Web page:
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Combating Deforestation with Trade Regulations

Fighting climate change has, over the past few years, become a major priority for nations around the globe. While there is much debate among the general population as to what drives climate change, deforestation and the lack of carbon consuming plants is proven to affect our environment in negative ways. Deforestation and the processes that happen afterwards contribute around 1.5 gigatons of carbon emissions on an annual basis. You may ask though, what’s stopping countries like China (whose agricultural business is the main contributor of deforestation in the world) from profiting from the exploitation of the world’s forests? Well, one of the most effective ways is trade regulation. The United States already has measures in place to protect trade from illegal logging and deforestation, but the European Union has recently placed tough regulations on products that contribute to deforestation, legal or illegal.

The United States Agency for International Development (USAID) says that the ever-growing demand for commodities produced in tropical areas drives deforestation, and that nearly half of the logging operations are done illegally. The Lacey Act enforces strict regulations on wood products that help the federal government understand where imports may have come from, and if the imported wood may have been harvested as part of an illegal logging operation. While this is a nice step in the right direction for the U.S. the EU has recently announced much tougher trade regulations surrounding the deforestation situation.

The EU’s new laws, agreed to by EU parliament in April, cover cattle, cocoa, coffee, palm-oil, soy, and wood, including products that contain or have been fed or made using the products. Based on the country of origin of the products being imported into the EU, there will be more compliance checks for the products above. The EU is categorizing countries into different risk levels:

  • High-risk for deforestation: 9%
  • Standard risk for deforestation: 3%
  • Low-risk for deforestation: 1%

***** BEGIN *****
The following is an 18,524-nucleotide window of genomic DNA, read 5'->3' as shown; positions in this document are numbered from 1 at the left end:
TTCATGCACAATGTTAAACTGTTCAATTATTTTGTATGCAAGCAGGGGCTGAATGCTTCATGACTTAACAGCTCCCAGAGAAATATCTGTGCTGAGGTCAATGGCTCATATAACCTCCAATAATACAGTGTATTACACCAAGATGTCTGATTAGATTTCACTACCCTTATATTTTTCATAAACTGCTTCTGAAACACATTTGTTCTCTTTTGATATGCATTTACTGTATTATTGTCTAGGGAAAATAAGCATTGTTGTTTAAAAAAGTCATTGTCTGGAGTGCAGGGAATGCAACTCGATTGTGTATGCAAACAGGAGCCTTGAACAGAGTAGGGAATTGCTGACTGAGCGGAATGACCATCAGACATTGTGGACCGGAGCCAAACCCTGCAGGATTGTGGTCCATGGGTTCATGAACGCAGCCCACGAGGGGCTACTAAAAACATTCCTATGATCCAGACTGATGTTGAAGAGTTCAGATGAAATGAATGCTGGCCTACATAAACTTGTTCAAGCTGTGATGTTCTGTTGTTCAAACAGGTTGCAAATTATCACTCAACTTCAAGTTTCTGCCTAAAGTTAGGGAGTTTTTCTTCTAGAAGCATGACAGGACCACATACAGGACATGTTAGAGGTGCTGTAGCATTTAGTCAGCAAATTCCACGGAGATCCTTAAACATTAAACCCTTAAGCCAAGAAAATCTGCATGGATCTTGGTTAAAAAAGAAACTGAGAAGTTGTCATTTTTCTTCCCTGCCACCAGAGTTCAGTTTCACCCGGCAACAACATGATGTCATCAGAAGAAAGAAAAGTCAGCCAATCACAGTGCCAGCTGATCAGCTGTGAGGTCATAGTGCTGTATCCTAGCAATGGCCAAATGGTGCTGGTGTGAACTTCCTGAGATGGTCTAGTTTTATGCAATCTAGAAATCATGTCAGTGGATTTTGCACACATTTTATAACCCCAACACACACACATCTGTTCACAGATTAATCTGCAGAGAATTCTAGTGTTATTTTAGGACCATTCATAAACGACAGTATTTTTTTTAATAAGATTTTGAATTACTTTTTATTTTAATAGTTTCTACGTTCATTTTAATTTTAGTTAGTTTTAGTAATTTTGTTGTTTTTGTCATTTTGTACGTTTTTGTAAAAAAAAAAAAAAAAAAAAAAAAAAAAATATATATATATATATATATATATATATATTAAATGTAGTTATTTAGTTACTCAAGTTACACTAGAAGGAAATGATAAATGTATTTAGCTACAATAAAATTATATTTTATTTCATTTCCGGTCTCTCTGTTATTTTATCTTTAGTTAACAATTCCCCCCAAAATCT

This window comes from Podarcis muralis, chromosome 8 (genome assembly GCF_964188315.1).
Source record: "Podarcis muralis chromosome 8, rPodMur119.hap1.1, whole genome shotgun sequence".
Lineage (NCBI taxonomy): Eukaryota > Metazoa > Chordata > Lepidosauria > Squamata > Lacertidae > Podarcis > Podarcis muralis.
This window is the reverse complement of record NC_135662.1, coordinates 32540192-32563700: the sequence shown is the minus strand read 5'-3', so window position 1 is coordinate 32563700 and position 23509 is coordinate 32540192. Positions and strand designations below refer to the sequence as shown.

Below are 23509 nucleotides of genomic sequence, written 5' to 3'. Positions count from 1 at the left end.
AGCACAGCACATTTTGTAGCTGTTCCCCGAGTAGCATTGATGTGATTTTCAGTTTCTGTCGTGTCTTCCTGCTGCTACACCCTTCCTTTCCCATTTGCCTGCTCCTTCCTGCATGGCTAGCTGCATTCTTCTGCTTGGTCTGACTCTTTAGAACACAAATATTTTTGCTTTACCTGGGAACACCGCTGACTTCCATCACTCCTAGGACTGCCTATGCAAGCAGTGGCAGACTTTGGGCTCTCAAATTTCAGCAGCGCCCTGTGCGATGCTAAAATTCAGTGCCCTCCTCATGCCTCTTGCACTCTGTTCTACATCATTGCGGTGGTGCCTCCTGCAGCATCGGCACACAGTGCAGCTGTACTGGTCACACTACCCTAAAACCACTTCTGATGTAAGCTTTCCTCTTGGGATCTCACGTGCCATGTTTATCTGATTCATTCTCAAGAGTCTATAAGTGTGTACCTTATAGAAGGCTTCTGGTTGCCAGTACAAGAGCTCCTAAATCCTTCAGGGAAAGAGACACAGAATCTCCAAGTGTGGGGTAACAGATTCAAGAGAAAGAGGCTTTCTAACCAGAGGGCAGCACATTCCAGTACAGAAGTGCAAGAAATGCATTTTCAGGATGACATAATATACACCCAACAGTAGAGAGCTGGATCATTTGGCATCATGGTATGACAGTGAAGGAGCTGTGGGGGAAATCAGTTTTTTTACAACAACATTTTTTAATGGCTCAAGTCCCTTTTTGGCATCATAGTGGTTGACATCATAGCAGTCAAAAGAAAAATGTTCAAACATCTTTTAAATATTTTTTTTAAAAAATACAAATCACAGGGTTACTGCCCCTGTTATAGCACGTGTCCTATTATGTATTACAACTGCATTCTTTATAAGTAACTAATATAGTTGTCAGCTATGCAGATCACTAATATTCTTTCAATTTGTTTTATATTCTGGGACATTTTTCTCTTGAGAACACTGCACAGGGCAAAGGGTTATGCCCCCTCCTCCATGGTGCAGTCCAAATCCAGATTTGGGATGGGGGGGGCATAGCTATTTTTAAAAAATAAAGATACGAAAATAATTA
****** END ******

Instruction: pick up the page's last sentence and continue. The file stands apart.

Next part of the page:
This means that if businesses are exporting from a high risk country 9% of your products will undergo strict scrutiny by EU customs officials. While there is no official ban on products or countries, the new law stipulates that businesses must have a “due diligence statement” filed with the EU, ensuring that their products do not come from deforested land or areas experiencing forest degradation. If a business does not provide this statement, they will not be allowed to sell their products. This simple but effective method of reducing carbon emissions has already gone into effect as of April 24th, 2023.

All attempts to fight climate change are equally important, whether it is through trade regulations or national laws, there is much still to learn about the effects of our consumption on our planet. Hopefully, someday soon, we can put an end to climate change.

To learn more about how trade regulations may affect your business, reach out to us at Allyn International!

Contributor: Robert J. Freeman

(AP, EU Parliament News, USAID)

About Allyn International

Allyn International is dedicated to providing high quality, customer centric services and solutions for the global marketplace. Allyn's core products include transportation management, logistics sourcing, freight forwarding, supply chain consulting, tax management and global trade compliance. Allyn clients range from small local businesses to Fortune 500 firms. Allyn conducts business in more than 20 languages and has extensive experience in both developed and emerging markets. Highly trained experts are positioned throughout North and South America, Europe and Asia. Allyn’s regional headquarters are strategically located in Fort Myers, Florida, U.S.A., Shanghai, P.R. China and Prague, Czech Republic. For more information, visit


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